commodities and real money, results hold implications for everyday decisions. They also hold implications for theoretical development. Economic theories of spending may benefit from incorporating psychological theories – specifically theories of emotion and the self.

Written by huehueteotl

February 9, 2008 at 3:39 pm

Drug-seeking Circuitry In Rat Brains Identified

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In experiments with rats, researchers have identified the change in brain circuitry that drives development of a compulsion to seek drugs, even when that compulsion is self-destructive. The researchers demonstrated the function of the circuitry by selectively switching off drug-seeking in the animals. They said their findings show the key role of the brain region, known as the striatum, which is a region activated by reward.

https://i0.wp.com/www.cocaine-addiction.ca/images/stockxpertcom_id107631_size1.jpg

The researchers drew on previous studies indicating that when drug-seeking transforms from a goal-directed behavior to a compulsion, control over that behavior shifts from the ventral to dorsal region of the striatum. In their experiments, the researchers first trained rats to press a lever to obtain cocaine, which also activated a signal light. The researchers manipulated the schedule of cocaine-receiving and lever-pressing so that it would induce compulsive lever-pressing in the rats to obtain cocaine.

The researchers found that when they used surgery and drugs to sever the functional connection between the two striatal regions, the result was decreased drug-seeking behavior in rats, compared with rats in which the disconnection was not made.

In a second set of experiments, the researchers showed that the “disconnected” rats did not show reduced ability to acquire such training responses. Both normal and disconnected rats could learn to pull a chain to receive a sugar-water reward so long as the activity was continuously reinforced.

The researchers concluded that “The results of the present study demonstrate that intrastriatal connectivity is a key aspect of the functional organization of the striatum and also a critically important component of the complex neural mechanisms involved in the development of drug addiction.”

Neuron. 2008 Feb 7;57(3):432-41.
Cocaine Seeking Habits Depend upon Dopamine-Dependent Serial Connectivity Linking the Ventral with the Dorsal Striatum.
Department of Experimental Psychology, University of Cambridge, Downing Street, Cambridge CB2 3EB, UK.

A neuroanatomical principle of striatal organization has been established through which ventral domains, including the nucleus accumbens, exert control over dorsal striatal processes mediated by so-called “spiraling,” striato-nigro-striatal, circuitry. We have investigated the functional significance of this circuitry in the control over a cocaine-seeking habit by using an intrastriatal disconnection procedure that combined a selective, unilateral lesion of the nucleus accumbens core and infusion of a dopamine receptor antagonist into the contralateral dorsolateral striatum, thereby disrupting striato-midbrain-striatal serial connectivity bilaterally. We show that this disconnection selectively decreased drug-seeking behavior in rats extensively trained under a second-order schedule of cocaine reinforcement. These data thereby define the importance of interactions between ventral and dorsal domains of the striatum, mediated by dopaminergic transmission, in the neural mechanisms underlying the development and performance of cocaine-seeking habits that are a key characteristic of drug addiction.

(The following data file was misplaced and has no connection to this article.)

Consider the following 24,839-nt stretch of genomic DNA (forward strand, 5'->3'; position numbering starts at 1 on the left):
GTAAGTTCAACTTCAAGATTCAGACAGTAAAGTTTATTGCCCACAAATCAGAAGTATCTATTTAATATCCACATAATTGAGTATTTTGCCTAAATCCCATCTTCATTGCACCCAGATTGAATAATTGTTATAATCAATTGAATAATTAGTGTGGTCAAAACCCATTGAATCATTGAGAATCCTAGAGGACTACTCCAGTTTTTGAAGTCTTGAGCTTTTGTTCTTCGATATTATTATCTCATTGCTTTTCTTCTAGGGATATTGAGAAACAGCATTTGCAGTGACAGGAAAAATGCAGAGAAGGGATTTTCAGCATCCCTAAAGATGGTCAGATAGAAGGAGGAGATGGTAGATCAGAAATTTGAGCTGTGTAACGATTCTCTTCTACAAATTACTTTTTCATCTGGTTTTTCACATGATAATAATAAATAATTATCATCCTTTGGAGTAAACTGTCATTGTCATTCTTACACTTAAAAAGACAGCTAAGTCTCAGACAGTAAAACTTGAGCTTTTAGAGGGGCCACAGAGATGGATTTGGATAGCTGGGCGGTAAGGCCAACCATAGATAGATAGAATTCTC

see also

Subconscious Signals Can Trigger Drug Craving

 

Written by huehueteotl

February 8, 2008 at 4:20 pm

New Thoughts On Language Acquisition: Toddlers As Data Miners

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Indiana University researchers are studying a ground-breaking theory that young children are able to learn large groups of words rapidly by data-mining.

https://i1.wp.com/www.ascd.org/ASCD/images/publications/books/hill2006_fig2.3.gif

Their theory, which they have explored with 12- and 14-month-olds, takes a radically different approach to the accepted view that young children learn words one at a time — something they do remarkably well by the age of 2 but not so well before that.

Data mining, usually computer-assisted, involves analyzing and sorting through massive amounts of raw data to find relationships, correlations and ultimately useful information. It often is used and thought of in a business context or used by financial analysts, and more recently, a wide range of research fields, such as biology and chemistry. IU cognitive science experts Linda Smith and Chen Yu are investigating whether the human brain accumulates large amounts of data minute by minute, day by day, and handles this data processing automatically. They are studying whether this phenomenon contributes to a “system” approach to language learning that helps explain the ease by which 2- and 3-year-olds can learn one word at a time.

“This new discovery changes completely how we understand children’s word learning,” Smith said. “It’s very exciting.”